Changes in peripheral blood leucocyte counts and subpopulations after experimental infection with BVDV and/or Mannheimia haemolytica
ABSTRACT Leucocyte counts and subpopulations were studied in peripheral blood from calves experimentally infected in the respiratory tract with either bovine virus diarrhoea virus (BVDV) or Mannheimia haemolytica (Mh), or with a combination of both agents (BVDV/Mh). A non-inoculated control group was included. Peripheral blood samples were obtained for total leucocyte counts, and for neutrophil, lymphocyte and monocyte counts. The numbers of blood lymphocytes expressing the surface antigens CD4, CD8, WC1, B and IL-2R were analysed using flow cytometry. The results showed that BVDV inoculation induced a significant decrease in total leucocyte counts and in neutrophil and lymphocyte numbers, while Mh inoculation induced significant increases in total leucocyte counts and neutrophils, while the lymphocyte count decreased. In the BVDV/Mh group, the total leucocyte count and the lymphocyte numbers decreased significantly. In this group, the lymphocyte numbers remained on a very low level throughout the rest of the study. The numbers of CD4+, CD8+ and WC1+ lymphocytes decreased significantly compared with before inoculations mainly in the BVDV and BVDV/Mh groups. The drops were most pronounced in the BVDV/Mh group. The numbers of B+ lymphocytes and IL-2R+ cells did not change significantly.
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- "M. haemolytica is an opportunestic pathogen that inhabits the nasopharynx and tonsils of cattle and sheep (Radostits et al., 2006) and is capable of causing infection when the body's defense mechanisms are impaired (Haig, 2011). Environmental stress factors like inclement weather, shipment, weaning, overcrowding and complex interactions among several infectious agents can serve as cofactors for pathogenesis of pneumonic pasteurellosis (Kraabel and Miller, 1997; Ganheim et al., 2005). A major problem in the control of pneumonic pasteurellosis is the lack of vaccine which consistently induces protective immunity against M. haemolytica (Dyer, 1982). "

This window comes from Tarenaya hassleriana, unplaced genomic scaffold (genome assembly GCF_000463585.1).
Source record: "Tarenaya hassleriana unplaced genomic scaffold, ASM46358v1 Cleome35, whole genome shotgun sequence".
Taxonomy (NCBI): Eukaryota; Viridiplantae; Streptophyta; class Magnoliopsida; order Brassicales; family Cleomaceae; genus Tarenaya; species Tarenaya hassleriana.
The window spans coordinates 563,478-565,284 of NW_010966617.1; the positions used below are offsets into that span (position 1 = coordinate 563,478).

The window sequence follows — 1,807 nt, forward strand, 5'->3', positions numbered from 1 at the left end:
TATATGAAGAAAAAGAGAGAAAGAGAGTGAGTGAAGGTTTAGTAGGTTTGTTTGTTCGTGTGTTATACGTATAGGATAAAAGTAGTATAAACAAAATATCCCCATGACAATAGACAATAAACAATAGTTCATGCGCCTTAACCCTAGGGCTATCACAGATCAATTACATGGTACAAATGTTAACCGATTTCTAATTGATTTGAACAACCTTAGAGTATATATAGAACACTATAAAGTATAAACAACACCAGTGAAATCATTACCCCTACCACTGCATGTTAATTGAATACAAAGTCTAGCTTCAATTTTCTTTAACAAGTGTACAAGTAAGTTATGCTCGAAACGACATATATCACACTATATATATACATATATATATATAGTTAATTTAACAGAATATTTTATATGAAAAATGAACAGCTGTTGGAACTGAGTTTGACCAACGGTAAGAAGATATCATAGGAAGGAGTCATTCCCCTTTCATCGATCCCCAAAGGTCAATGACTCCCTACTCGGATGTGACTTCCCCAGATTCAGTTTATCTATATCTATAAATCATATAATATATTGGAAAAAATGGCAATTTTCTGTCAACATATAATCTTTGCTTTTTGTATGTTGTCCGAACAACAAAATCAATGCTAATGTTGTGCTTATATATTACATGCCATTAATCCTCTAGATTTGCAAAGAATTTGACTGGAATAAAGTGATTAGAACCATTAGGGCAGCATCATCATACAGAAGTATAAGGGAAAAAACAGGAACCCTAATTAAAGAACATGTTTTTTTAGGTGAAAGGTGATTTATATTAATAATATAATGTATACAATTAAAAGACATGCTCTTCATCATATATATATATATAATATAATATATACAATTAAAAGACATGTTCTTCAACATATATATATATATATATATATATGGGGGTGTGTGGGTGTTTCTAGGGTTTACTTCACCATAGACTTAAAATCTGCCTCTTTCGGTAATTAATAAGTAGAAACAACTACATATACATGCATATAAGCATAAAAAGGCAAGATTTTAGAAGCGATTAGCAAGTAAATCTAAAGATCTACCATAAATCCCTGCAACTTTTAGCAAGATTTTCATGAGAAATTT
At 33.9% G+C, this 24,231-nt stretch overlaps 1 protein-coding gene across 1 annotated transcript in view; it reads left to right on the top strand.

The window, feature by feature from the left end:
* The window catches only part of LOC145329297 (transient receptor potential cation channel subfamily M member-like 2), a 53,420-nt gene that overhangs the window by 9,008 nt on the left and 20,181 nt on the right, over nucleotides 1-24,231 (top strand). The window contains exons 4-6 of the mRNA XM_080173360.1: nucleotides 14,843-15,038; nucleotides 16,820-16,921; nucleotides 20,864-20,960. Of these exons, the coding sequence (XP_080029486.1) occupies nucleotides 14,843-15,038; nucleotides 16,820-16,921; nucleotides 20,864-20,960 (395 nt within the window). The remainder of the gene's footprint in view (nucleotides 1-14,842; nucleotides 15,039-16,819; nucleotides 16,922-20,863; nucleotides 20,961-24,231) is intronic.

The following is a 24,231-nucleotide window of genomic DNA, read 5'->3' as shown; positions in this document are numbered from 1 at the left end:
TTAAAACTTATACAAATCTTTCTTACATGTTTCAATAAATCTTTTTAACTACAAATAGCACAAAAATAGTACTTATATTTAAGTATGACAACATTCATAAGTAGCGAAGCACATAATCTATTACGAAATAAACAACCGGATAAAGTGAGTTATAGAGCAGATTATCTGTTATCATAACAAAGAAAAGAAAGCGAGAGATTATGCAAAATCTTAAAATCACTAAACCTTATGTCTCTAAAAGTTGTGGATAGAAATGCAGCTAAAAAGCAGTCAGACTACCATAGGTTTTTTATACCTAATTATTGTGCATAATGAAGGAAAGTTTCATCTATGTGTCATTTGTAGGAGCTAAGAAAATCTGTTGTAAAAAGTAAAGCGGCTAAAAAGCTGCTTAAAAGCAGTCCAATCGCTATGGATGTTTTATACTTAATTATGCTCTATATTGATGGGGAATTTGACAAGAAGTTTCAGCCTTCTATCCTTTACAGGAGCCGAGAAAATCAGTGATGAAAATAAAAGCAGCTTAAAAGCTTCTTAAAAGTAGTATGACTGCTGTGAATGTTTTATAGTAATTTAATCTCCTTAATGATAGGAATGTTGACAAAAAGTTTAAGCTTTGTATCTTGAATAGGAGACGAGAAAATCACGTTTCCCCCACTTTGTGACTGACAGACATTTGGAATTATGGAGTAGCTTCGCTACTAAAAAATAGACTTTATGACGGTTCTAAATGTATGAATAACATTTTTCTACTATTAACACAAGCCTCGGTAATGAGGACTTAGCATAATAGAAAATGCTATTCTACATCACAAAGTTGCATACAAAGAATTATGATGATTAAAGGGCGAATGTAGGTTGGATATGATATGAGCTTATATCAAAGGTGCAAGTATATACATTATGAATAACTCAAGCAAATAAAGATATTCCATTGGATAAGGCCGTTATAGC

ABSTRACT: This experimental study was done on a total of 40 male lambs with the objectives of developing experimental vaccines from Mannheimia haemolytica serotypes A2 and A7 that express iron regulated outer membrane protein and in vivo evaluation of their efficacy. Lambs were categorized in to four experimental groups and vaccinated with 1 ml of vaccine containing 5 × 108 CFU/ml. Group 1 was vaccinated with M. haemolytica A2, group 2 with A7, group 3 with serotype A2 and A7 combination, and group 4 received saline as control. They were challenged intratracheally by the respective homologous serotype after 35 days of vaccination. Post challenge clinical investigation showed that significant higher rate of morbidity was seen in control group which was demonstrated by raised rectal temperature (by 0.5-1°C) and respiratory signs. From the total of 26 lambs challenged with live M. haemolytica A2 and A7, 6 (23.1%) and 4 (15.3%) lambs were found dead and sick, respectively. Higher mortality and morbidity were observed in unvaccinated control group; however, lesser was recorded in combined vaccinated group. Lung lesions of variable severity were observed in 13 (50.0%) lambs following challenge. From vaccinated groups, 5 (27.8%) lambs were found to have a +1 lung lesion score. All of the lambs in unvaccinated control group had scores between +2 and +3. There was a statistically significant difference (p < 0.05) between control and vaccinated groups, while no statistically significant difference (p > 0.05) was seen among vaccinated groups concerning lung lesion scores. Furthermore, the respective serotypes of M. haemolytica were successfully re-isolated from pneumonic lungs at a mean titre range of 102.2 – 108.1 CFU/g. In conclusion, lambs which received combined vaccine confer relatively good protective efficacy than M. haemolytica A2 or A7 vaccinated groups. Therefore, further study should be done on evaluation of antibody titer at different time points.African journal of microbiology research 03/2014; 8(11):1237-1244. DOI:10.5897/AJMR2013.6371 · 0.54 Impact Factor
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ABSTRACT: Bovine viral diarrhea virus (BVDV) infection altered leukocyte populations in calves that were reflected by depression of T, BoCD4+, and BoCD8+ lymphocytes in the thymus and depression of B lymphocytes in Peyer's patches (PP). The present study was based on mononuclear leukocyte preparations from eighteen 9- to 12-month-old crossbred calves that were each exposed to either bovine respiratory syncytial virus (BRSV), BVDV, or BRSV and BVDV concurrently, or served as mock-infected controls. Peripheral blood leukocytes were collected on postinfection days (PID) 0, 2, 4, 6, and 8, and cell populations from thymus, spleen, mesenteric lymph node, and PP were collected at necropsy on PID 9. The leukocytes were analyzed using flow cytometry for lymphocyte subpopulations expressing antigens specific for BoCD2, BoCD4, BoCD8, BoWC1, lambda light chain of bovine immunoglobulin, BoCD11b and major histocompatibility complex (MHC) class II. Concurrent BRSV and BVDV infections caused exaggerated alterations in leukocyte populations with a greater percentage of T-lymphocytes harvested from the PP. Alterations in the leukocyte populations in lymphatic tissues and in peripheral circulation due to BVDV infection may be an important mechanism for causation of clinically severe diseases of the respiratory and digestive tracts during concurrent BRSV and BVDV infections.Viral Immunology 02/1999; 12(4):323-34. DOI:10.1089/vim.1999.12.323 · 1.64 Impact Factor